Identity theft & the red flags rule. Presented by Brady Keith, Assistant General Counsel CREDIT MANAGEMENT SERVICES, INC. Important Notice. This presentation is not intended to be a full and exhaustive explanation of the law in any area.
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Brady Keith, Assistant General Counsel
CREDIT MANAGEMENT SERVICES, INC.
Regardless of whether your facility is required to follow the Rule, the bottom line is that an identity theft detection and prevention program can help spot suspicious patterns and prevent the costly consequences of identity theft.
What are “red flags”?
They’re the potential patterns, practices, or
specific activitiesindicating the possibility of
Risk Factors. Different types of accounts pose different kinds of risk.
For example, red flags for deposit accounts may differ from red flags for medical accounts, and those for consumer accounts may differ from those for business accounts.
When you are identifying key red flags, think about the types of accounts you offer or maintain; how you open accounts; how you provide access to accounts; and what you know about identity theft in your business.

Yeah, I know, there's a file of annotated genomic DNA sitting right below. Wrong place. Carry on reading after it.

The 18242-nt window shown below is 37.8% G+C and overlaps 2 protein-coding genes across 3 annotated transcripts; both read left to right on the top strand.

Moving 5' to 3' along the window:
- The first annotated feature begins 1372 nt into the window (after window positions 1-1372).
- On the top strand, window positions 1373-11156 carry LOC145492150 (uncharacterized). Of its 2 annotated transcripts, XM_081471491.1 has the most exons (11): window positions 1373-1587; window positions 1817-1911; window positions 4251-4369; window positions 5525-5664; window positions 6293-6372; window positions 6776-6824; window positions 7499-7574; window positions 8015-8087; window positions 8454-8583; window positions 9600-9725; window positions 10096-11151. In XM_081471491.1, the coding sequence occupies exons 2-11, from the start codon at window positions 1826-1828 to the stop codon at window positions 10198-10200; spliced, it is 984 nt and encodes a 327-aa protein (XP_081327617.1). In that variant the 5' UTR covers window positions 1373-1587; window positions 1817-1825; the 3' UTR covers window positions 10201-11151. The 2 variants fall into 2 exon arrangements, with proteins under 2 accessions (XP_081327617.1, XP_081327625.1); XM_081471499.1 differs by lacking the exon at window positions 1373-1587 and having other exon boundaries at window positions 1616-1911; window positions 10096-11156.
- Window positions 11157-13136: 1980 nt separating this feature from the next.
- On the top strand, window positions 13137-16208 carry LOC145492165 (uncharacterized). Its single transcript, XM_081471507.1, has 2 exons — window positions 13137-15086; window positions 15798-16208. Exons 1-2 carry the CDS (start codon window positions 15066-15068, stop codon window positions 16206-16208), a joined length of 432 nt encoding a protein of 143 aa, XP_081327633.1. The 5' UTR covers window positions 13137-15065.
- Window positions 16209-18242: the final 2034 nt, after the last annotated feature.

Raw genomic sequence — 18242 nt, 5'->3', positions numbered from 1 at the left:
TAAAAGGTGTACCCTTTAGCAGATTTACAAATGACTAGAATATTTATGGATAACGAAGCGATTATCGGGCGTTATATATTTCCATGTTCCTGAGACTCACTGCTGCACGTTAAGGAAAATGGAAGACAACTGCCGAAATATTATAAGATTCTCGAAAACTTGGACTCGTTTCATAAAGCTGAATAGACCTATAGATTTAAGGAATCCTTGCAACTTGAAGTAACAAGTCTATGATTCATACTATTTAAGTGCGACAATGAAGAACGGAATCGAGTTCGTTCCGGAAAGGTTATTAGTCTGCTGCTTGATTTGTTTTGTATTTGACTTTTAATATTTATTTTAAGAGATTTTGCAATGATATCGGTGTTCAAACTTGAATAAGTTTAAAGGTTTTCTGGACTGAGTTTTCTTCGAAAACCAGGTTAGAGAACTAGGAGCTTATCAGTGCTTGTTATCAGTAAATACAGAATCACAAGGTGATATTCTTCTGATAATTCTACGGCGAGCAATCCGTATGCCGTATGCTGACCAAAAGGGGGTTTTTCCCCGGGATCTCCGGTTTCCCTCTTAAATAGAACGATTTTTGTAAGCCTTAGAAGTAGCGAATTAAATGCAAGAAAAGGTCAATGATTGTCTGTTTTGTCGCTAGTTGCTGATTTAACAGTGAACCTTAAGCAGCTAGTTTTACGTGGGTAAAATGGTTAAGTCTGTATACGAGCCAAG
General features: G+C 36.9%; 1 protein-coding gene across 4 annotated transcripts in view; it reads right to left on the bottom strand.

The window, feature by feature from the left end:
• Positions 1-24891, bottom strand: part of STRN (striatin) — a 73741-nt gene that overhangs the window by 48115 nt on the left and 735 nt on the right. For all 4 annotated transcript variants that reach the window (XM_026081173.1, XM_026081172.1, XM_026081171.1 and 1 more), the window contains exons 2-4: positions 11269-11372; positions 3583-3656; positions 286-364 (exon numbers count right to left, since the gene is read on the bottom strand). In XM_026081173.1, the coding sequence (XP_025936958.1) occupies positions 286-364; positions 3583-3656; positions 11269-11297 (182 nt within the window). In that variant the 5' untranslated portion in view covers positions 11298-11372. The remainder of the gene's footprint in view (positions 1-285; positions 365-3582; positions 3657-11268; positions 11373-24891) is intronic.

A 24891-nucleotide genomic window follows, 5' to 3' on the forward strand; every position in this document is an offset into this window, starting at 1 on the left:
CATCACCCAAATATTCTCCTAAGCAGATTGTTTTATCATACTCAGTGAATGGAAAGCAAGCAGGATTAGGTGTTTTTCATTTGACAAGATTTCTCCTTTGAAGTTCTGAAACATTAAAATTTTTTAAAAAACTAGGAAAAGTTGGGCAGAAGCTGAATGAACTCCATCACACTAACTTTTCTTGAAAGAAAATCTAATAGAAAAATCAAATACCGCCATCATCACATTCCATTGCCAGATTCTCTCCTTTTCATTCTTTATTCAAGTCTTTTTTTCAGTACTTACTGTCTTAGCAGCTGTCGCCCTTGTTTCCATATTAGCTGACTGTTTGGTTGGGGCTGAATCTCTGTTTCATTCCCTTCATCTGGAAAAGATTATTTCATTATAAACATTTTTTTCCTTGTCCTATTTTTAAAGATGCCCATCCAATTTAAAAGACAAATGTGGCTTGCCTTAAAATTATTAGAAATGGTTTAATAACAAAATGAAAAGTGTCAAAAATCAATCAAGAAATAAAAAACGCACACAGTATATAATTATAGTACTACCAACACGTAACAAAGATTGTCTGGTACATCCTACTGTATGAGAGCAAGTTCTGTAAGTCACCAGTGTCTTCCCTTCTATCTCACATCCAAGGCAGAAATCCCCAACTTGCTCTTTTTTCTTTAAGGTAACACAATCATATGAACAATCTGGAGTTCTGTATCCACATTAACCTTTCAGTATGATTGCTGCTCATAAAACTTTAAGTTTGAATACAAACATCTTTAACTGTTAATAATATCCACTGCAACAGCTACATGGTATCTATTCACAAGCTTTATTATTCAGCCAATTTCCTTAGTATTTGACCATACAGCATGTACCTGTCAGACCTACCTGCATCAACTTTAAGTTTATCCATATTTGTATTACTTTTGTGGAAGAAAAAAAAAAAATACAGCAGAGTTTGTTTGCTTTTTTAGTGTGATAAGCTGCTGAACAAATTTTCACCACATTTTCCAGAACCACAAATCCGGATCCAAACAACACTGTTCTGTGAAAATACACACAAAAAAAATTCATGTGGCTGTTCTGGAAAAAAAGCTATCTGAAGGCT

Sources of Red Flags. Consider other sources of information, including the experience of other members of your industry.
Technology and criminal techniques change constantly, so it’s important to keep up-to-date on new threats.
Categories of Common Red Flags. The examples given during this presentation are illustrations of how to think about relevant red flags in the context of your own business;
Documents can offer hints of identity theft. For example;
Personal identifying information can indicate identity theft. For example;
A patient, a victim of identity theft, a law enforcement authority, your facility’s accounts receivable collector, or someone else may be trying to tell you that an account has been opened or used fraudulently.
Listen, and respond appropriately. Your response will depend on the degree of risk posed.
Assistant General Counsel
Tel. (308) 398-3824
Fax (308) 384-5617